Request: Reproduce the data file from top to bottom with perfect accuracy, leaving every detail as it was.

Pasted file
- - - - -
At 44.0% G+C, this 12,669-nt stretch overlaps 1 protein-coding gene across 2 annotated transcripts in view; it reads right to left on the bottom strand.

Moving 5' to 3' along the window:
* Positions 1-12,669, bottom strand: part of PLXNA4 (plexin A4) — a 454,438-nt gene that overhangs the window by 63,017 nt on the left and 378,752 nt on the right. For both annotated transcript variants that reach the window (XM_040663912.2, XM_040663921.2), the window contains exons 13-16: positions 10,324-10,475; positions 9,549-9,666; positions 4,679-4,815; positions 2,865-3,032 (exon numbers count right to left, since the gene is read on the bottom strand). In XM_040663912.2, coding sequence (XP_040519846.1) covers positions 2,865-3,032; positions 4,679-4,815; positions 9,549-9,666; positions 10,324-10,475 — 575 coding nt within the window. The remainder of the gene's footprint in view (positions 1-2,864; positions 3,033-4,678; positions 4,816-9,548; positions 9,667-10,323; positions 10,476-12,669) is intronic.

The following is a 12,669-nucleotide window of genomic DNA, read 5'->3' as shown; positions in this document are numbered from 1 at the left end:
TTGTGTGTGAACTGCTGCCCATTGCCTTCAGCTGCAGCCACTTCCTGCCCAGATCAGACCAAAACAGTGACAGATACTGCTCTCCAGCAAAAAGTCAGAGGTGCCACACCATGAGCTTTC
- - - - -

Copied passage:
At 44.0% G+C, this 12,669-nt stretch overlaps 1 protein-coding gene across 2 annotated transcripts in view; it reads right to left on the bottom strand.

Moving 5' to 3' along the window:
* Positions 1-12,669, bottom strand: part of PLXNA4 (plexin A4) — a 454,438-nt gene that overhangs the window by 63,017 nt on the left and 378,752 nt on the right. For both annotated transcript variants that reach the window (XM_040663912.2, XM_040663921.2), the window contains exons 13-16: positions 10,324-10,475; positions 9,549-9,666; positions 4,679-4,815; positions 2,865-3,032 (exon numbers count right to left, since the gene is read on the bottom strand). In XM_040663912.2, coding sequence (XP_040519846.1) covers positions 2,865-3,032; positions 4,679-4,815; positions 9,549-9,666; positions 10,324-10,475 — 575 coding nt within the window. The remainder of the gene's footprint in view (positions 1-2,864; positions 3,033-4,678; positions 4,816-9,548; positions 9,667-10,323; positions 10,476-12,669) is intronic.

The following is a 12,669-nucleotide window of genomic DNA, read 5'->3' as shown; positions in this document are numbered from 1 at the left end:
TTGTGTGTGAACTGCTGCCCATTGCCTTCAGCTGCAGCCACTTCCTGCCCAGATCAGACCAAAACAGTGACAGATACTGCTCTCCAGCAAAAAGTCAGAGGTGCCACACCATGAGCTTTC